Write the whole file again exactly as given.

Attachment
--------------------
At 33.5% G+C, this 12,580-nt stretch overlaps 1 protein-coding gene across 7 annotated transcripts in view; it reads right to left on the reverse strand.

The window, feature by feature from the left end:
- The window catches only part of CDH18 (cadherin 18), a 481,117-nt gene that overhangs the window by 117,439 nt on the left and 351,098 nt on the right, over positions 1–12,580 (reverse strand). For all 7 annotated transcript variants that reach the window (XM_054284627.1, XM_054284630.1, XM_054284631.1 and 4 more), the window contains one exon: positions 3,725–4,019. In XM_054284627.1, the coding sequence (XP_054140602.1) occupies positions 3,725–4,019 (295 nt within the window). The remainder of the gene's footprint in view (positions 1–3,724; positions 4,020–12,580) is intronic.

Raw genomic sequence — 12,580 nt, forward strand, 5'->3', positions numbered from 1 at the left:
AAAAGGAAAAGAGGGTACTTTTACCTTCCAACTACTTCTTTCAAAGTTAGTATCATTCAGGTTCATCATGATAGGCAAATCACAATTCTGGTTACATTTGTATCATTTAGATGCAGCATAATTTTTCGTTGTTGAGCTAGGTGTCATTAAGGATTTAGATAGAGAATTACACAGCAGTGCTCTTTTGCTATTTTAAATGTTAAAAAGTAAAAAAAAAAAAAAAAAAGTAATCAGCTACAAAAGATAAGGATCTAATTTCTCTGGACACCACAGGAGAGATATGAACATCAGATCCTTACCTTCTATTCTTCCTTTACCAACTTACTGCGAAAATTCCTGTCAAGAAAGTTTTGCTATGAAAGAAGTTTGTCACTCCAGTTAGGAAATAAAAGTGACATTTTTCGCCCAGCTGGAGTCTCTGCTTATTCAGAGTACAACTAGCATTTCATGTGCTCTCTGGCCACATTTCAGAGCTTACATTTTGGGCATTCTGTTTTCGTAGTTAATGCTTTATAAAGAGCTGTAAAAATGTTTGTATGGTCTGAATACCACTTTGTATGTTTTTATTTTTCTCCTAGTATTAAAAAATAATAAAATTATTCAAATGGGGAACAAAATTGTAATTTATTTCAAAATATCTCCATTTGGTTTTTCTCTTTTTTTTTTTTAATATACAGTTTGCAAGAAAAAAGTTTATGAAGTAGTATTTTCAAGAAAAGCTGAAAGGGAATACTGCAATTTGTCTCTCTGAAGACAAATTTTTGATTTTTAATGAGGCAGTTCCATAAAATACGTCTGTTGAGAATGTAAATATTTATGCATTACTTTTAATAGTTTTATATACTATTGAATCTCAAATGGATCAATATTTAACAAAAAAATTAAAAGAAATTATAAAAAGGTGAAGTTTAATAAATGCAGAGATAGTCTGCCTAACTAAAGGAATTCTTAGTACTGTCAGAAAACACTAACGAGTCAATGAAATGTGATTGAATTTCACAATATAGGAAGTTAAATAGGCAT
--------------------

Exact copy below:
At 33.5% G+C, this 12,580-nt stretch overlaps 1 protein-coding gene across 7 annotated transcripts in view; it reads right to left on the reverse strand.

The window, feature by feature from the left end:
- The window catches only part of CDH18 (cadherin 18), a 481,117-nt gene that overhangs the window by 117,439 nt on the left and 351,098 nt on the right, over positions 1–12,580 (reverse strand). For all 7 annotated transcript variants that reach the window (XM_054284627.1, XM_054284630.1, XM_054284631.1 and 4 more), the window contains one exon: positions 3,725–4,019. In XM_054284627.1, the coding sequence (XP_054140602.1) occupies positions 3,725–4,019 (295 nt within the window). The remainder of the gene's footprint in view (positions 1–3,724; positions 4,020–12,580) is intronic.

Raw genomic sequence — 12,580 nt, forward strand, 5'->3', positions numbered from 1 at the left:
AAAAGGAAAAGAGGGTACTTTTACCTTCCAACTACTTCTTTCAAAGTTAGTATCATTCAGGTTCATCATGATAGGCAAATCACAATTCTGGTTACATTTGTATCATTTAGATGCAGCATAATTTTTCGTTGTTGAGCTAGGTGTCATTAAGGATTTAGATAGAGAATTACACAGCAGTGCTCTTTTGCTATTTTAAATGTTAAAAAGTAAAAAAAAAAAAAAAAAAGTAATCAGCTACAAAAGATAAGGATCTAATTTCTCTGGACACCACAGGAGAGATATGAACATCAGATCCTTACCTTCTATTCTTCCTTTACCAACTTACTGCGAAAATTCCTGTCAAGAAAGTTTTGCTATGAAAGAAGTTTGTCACTCCAGTTAGGAAATAAAAGTGACATTTTTCGCCCAGCTGGAGTCTCTGCTTATTCAGAGTACAACTAGCATTTCATGTGCTCTCTGGCCACATTTCAGAGCTTACATTTTGGGCATTCTGTTTTCGTAGTTAATGCTTTATAAAGAGCTGTAAAAATGTTTGTATGGTCTGAATACCACTTTGTATGTTTTTATTTTTCTCCTAGTATTAAAAAATAATAAAATTATTCAAATGGGGAACAAAATTGTAATTTATTTCAAAATATCTCCATTTGGTTTTTCTCTTTTTTTTTTTTAATATACAGTTTGCAAGAAAAAAGTTTATGAAGTAGTATTTTCAAGAAAAGCTGAAAGGGAATACTGCAATTTGTCTCTCTGAAGACAAATTTTTGATTTTTAATGAGGCAGTTCCATAAAATACGTCTGTTGAGAATGTAAATATTTATGCATTACTTTTAATAGTTTTATATACTATTGAATCTCAAATGGATCAATATTTAACAAAAAAATTAAAAGAAATTATAAAAAGGTGAAGTTTAATAAATGCAGAGATAGTCTGCCTAACTAAAGGAATTCTTAGTACTGTCAGAAAACACTAACGAGTCAATGAAATGTGATTGAATTTCACAATATAGGAAGTTAAATAGGCAT